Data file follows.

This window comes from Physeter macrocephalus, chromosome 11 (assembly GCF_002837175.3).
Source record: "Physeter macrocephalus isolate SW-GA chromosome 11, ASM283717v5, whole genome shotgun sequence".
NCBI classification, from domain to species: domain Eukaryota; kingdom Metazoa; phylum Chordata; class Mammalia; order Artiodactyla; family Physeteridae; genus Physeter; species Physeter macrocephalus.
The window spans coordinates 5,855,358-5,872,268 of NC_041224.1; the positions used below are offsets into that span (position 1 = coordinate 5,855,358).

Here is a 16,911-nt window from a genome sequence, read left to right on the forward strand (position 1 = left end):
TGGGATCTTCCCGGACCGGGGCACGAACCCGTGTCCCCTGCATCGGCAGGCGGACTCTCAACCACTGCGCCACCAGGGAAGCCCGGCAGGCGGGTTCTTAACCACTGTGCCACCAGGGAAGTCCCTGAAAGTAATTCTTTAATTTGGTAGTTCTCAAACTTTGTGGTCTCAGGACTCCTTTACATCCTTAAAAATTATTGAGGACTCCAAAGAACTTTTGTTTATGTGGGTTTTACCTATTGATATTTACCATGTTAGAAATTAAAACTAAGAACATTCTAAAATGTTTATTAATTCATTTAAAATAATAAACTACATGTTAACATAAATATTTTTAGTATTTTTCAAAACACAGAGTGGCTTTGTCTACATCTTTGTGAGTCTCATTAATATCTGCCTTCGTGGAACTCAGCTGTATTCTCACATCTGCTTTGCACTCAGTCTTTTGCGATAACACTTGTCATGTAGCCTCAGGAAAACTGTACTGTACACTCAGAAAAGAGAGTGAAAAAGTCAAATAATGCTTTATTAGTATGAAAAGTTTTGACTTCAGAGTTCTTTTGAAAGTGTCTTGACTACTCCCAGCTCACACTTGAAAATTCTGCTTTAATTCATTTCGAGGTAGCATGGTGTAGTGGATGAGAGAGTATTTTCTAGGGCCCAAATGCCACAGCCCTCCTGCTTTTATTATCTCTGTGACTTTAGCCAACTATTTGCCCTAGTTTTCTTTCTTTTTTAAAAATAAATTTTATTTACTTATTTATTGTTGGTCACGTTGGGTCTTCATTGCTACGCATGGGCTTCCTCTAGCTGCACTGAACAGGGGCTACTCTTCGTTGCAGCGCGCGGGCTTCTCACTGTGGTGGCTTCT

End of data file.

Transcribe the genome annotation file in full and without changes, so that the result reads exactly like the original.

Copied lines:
This window comes from Physeter macrocephalus, chromosome 11 (assembly GCF_002837175.3).
Source record: "Physeter macrocephalus isolate SW-GA chromosome 11, ASM283717v5, whole genome shotgun sequence".
NCBI classification, from domain to species: domain Eukaryota; kingdom Metazoa; phylum Chordata; class Mammalia; order Artiodactyla; family Physeteridae; genus Physeter; species Physeter macrocephalus.
The window spans coordinates 5,855,358-5,872,268 of NC_041224.1; the positions used below are offsets into that span (position 1 = coordinate 5,855,358).

Here is a 16,911-nt window from a genome sequence, read left to right on the forward strand (position 1 = left end):
TGGGATCTTCCCGGACCGGGGCACGAACCCGTGTCCCCTGCATCGGCAGGCGGACTCTCAACCACTGCGCCACCAGGGAAGCCCGGCAGGCGGGTTCTTAACCACTGTGCCACCAGGGAAGTCCCTGAAAGTAATTCTTTAATTTGGTAGTTCTCAAACTTTGTGGTCTCAGGACTCCTTTACATCCTTAAAAATTATTGAGGACTCCAAAGAACTTTTGTTTATGTGGGTTTTACCTATTGATATTTACCATGTTAGAAATTAAAACTAAGAACATTCTAAAATGTTTATTAATTCATTTAAAATAATAAACTACATGTTAACATAAATATTTTTAGTATTTTTCAAAACACAGAGTGGCTTTGTCTACATCTTTGTGAGTCTCATTAATATCTGCCTTCGTGGAACTCAGCTGTATTCTCACATCTGCTTTGCACTCAGTCTTTTGCGATAACACTTGTCATGTAGCCTCAGGAAAACTGTACTGTACACTCAGAAAAGAGAGTGAAAAAGTCAAATAATGCTTTATTAGTATGAAAAGTTTTGACTTCAGAGTTCTTTTGAAAGTGTCTTGACTACTCCCAGCTCACACTTGAAAATTCTGCTTTAATTCATTTCGAGGTAGCATGGTGTAGTGGATGAGAGAGTATTTTCTAGGGCCCAAATGCCACAGCCCTCCTGCTTTTATTATCTCTGTGACTTTAGCCAACTATTTGCCCTAGTTTTCTTTCTTTTTTAAAAATAAATTTTATTTACTTATTTATTGTTGGTCACGTTGGGTCTTCATTGCTACGCATGGGCTTCCTCTAGCTGCACTGAACAGGGGCTACTCTTCGTTGCAGCGCGCGGGCTTCTCACTGTGGTGGCTTCT